• Connectivity – With more than 5 billion mobile accounts worldwide, most people who have the resources to connect to the internet can do it — and we’re closing in on connecting everybody else. “We can connect businesses with video and voice in a way that we couldn’t 10 or 20 years ago. So that's a given,” Mueller said in an interview. All these connections generate volumes of data that enable the next infinite computing layer.  

  • Questions and answers – Enterprises need business insights — monitoring and analyzing performance — to clear a path forward. In years past, reporting applications and data warehouses had their limits: Answers were confined to questions they were designed to handle. Seeking new questions and answers proved costly. Then Hadoop and the platforms it enabled came along, removing the old Q-and-A constraints and making data warehouses outmoded. As Mueller wrote in his report: “For the first time in mankind’s history, leaders can get all information into a single place, and then ask questions to obtain crucial insights — without knowing the questions beforehand.”

  • Compute  – Matching compute investments with demand has long been a frustrating exercise, Mueller noted in his report. Companies either bought too little and faced crushing slowdowns or bought too much and idled had three-quarters of their compute capacity. Today, cloud technologies, virtualization and hypervisor software allow companies to spin up only the resources they need without investing in excess capacity. That brings CPU costs down dramatically for enterprises while motivating cloud-services companies to innovate in ways that maximize capacity usage.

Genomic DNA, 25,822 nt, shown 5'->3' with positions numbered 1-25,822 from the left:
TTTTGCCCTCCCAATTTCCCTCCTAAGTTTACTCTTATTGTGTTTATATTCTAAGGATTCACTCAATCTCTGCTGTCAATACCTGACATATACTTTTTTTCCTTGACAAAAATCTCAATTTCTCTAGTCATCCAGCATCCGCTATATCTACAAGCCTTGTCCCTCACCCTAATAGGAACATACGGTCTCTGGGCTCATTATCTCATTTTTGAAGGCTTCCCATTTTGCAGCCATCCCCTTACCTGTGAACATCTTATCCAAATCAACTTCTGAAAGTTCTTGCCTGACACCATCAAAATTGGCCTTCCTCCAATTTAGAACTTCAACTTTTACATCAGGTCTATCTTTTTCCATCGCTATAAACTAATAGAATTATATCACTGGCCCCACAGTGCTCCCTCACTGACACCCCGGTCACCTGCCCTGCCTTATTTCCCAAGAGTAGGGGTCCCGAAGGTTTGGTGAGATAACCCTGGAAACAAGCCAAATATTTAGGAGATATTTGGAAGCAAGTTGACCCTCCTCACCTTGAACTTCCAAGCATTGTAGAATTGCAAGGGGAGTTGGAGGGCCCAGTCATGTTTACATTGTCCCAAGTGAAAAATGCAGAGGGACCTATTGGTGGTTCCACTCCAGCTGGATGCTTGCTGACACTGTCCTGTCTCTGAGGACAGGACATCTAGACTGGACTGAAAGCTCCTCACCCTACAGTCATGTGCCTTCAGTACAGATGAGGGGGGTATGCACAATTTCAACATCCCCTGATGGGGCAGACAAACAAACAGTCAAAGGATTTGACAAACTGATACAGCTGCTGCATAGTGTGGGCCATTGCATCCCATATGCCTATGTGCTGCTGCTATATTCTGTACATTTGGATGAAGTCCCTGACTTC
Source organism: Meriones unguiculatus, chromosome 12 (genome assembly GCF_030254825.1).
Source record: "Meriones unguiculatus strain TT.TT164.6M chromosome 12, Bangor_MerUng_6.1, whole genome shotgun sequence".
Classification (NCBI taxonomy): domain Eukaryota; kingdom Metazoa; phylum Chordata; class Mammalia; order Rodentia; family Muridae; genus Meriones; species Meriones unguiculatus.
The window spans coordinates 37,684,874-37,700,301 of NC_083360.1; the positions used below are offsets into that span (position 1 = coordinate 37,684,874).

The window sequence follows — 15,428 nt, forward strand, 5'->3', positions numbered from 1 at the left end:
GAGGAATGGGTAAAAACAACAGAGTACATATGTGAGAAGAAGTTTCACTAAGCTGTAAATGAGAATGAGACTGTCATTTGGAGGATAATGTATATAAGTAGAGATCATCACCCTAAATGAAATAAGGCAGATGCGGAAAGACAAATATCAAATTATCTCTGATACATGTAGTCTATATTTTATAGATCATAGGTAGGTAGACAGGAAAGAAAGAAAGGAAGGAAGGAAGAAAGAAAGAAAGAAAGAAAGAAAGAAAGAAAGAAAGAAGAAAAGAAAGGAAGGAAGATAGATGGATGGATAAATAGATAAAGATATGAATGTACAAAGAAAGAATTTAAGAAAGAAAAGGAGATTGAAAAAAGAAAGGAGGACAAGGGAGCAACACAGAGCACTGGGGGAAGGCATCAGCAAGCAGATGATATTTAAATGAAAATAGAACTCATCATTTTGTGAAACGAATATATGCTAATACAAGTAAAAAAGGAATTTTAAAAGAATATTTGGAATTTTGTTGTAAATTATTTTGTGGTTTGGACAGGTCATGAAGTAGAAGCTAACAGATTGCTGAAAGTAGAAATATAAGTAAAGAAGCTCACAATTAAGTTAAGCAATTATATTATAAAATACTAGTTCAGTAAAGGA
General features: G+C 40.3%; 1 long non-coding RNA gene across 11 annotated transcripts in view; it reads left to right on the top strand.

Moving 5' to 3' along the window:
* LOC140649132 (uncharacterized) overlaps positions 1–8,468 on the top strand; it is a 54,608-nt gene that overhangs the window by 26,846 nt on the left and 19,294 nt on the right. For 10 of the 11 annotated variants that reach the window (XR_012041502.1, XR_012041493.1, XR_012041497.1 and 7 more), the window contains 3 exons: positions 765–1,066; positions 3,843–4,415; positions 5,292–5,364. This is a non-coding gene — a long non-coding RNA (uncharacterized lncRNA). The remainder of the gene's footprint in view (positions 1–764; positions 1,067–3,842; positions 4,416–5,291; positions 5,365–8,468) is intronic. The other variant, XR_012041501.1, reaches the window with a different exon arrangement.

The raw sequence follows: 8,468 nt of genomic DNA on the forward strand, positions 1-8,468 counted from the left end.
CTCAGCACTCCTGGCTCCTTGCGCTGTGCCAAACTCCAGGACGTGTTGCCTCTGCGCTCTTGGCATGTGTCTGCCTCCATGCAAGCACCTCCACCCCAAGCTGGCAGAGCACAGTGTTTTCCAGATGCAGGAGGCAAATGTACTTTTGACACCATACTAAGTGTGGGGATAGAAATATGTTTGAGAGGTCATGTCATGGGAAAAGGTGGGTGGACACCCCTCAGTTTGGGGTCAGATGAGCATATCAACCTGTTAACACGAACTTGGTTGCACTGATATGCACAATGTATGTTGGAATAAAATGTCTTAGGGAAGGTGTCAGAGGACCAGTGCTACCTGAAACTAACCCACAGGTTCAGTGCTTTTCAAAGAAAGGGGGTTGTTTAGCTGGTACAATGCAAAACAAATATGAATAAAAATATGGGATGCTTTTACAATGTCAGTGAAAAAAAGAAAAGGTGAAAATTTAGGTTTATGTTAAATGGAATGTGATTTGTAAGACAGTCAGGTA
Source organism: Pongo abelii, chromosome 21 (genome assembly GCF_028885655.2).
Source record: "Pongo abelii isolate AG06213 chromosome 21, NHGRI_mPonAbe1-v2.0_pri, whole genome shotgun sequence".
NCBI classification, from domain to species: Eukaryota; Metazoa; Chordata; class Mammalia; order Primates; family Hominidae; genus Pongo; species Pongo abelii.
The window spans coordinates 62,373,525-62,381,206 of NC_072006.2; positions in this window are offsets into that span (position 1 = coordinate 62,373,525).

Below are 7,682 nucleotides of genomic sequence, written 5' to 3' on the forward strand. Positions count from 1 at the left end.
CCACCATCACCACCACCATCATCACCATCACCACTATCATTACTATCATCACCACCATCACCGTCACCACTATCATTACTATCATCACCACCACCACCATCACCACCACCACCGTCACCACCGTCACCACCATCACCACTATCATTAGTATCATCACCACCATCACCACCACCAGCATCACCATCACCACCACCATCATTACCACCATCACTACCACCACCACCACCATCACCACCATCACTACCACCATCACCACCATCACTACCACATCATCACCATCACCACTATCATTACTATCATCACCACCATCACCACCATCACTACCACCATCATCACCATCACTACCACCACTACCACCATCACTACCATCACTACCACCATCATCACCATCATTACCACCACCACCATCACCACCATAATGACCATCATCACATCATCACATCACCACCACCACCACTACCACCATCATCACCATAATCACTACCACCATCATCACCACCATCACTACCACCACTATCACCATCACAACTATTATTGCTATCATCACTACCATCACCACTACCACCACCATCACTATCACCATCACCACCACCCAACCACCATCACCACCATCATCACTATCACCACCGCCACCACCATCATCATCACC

• Machine learning – Infinite connectivity, Q&A and compute pave the way for infinite machine learning. Constraints such as stale data and limited CPU availability that held up machine learning in the past are gone, Mueller wrote in his report. This shift allows enterprises to develop next-generation applications that take full advantage of the most advanced algorithms. That, in turn, gives companies access to the most transformative technologies.